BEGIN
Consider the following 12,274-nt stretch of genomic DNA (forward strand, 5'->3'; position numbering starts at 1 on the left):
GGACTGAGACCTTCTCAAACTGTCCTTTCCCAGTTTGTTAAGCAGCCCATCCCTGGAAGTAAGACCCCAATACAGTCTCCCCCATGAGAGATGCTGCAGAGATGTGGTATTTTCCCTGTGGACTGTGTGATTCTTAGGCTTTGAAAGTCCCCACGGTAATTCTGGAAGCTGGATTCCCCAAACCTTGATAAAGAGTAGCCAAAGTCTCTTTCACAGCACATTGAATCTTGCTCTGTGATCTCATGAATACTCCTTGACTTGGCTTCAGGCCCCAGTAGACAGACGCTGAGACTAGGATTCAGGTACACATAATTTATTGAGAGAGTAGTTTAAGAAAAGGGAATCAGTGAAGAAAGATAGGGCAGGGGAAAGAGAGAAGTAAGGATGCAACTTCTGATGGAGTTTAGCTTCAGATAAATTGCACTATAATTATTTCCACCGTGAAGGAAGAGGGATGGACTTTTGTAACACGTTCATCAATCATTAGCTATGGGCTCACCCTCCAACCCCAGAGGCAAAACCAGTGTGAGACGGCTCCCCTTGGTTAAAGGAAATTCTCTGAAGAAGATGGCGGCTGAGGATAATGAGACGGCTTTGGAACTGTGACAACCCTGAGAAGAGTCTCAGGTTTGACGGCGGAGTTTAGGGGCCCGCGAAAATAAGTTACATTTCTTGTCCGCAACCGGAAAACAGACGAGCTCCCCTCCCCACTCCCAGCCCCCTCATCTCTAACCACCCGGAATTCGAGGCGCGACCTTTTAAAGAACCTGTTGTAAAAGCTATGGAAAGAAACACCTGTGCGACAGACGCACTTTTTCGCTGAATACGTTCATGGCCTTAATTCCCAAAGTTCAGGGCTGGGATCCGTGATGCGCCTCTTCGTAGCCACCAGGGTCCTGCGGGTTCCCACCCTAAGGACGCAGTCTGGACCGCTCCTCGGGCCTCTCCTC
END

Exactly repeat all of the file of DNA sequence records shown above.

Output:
Consider the following 12,274-nt stretch of genomic DNA (forward strand, 5'->3'; position numbering starts at 1 on the left):
GGACTGAGACCTTCTCAAACTGTCCTTTCCCAGTTTGTTAAGCAGCCCATCCCTGGAAGTAAGACCCCAATACAGTCTCCCCCATGAGAGATGCTGCAGAGATGTGGTATTTTCCCTGTGGACTGTGTGATTCTTAGGCTTTGAAAGTCCCCACGGTAATTCTGGAAGCTGGATTCCCCAAACCTTGATAAAGAGTAGCCAAAGTCTCTTTCACAGCACATTGAATCTTGCTCTGTGATCTCATGAATACTCCTTGACTTGGCTTCAGGCCCCAGTAGACAGACGCTGAGACTAGGATTCAGGTACACATAATTTATTGAGAGAGTAGTTTAAGAAAAGGGAATCAGTGAAGAAAGATAGGGCAGGGGAAAGAGAGAAGTAAGGATGCAACTTCTGATGGAGTTTAGCTTCAGATAAATTGCACTATAATTATTTCCACCGTGAAGGAAGAGGGATGGACTTTTGTAACACGTTCATCAATCATTAGCTATGGGCTCACCCTCCAACCCCAGAGGCAAAACCAGTGTGAGACGGCTCCCCTTGGTTAAAGGAAATTCTCTGAAGAAGATGGCGGCTGAGGATAATGAGACGGCTTTGGAACTGTGACAACCCTGAGAAGAGTCTCAGGTTTGACGGCGGAGTTTAGGGGCCCGCGAAAATAAGTTACATTTCTTGTCCGCAACCGGAAAACAGACGAGCTCCCCTCCCCACTCCCAGCCCCCTCATCTCTAACCACCCGGAATTCGAGGCGCGACCTTTTAAAGAACCTGTTGTAAAAGCTATGGAAAGAAACACCTGTGCGACAGACGCACTTTTTCGCTGAATACGTTCATGGCCTTAATTCCCAAAGTTCAGGGCTGGGATCCGTGATGCGCCTCTTCGTAGCCACCAGGGTCCTGCGGGTTCCCACCCTAAGGACGCAGTCTGGACCGCTCCTCGGGCCTCTCCTC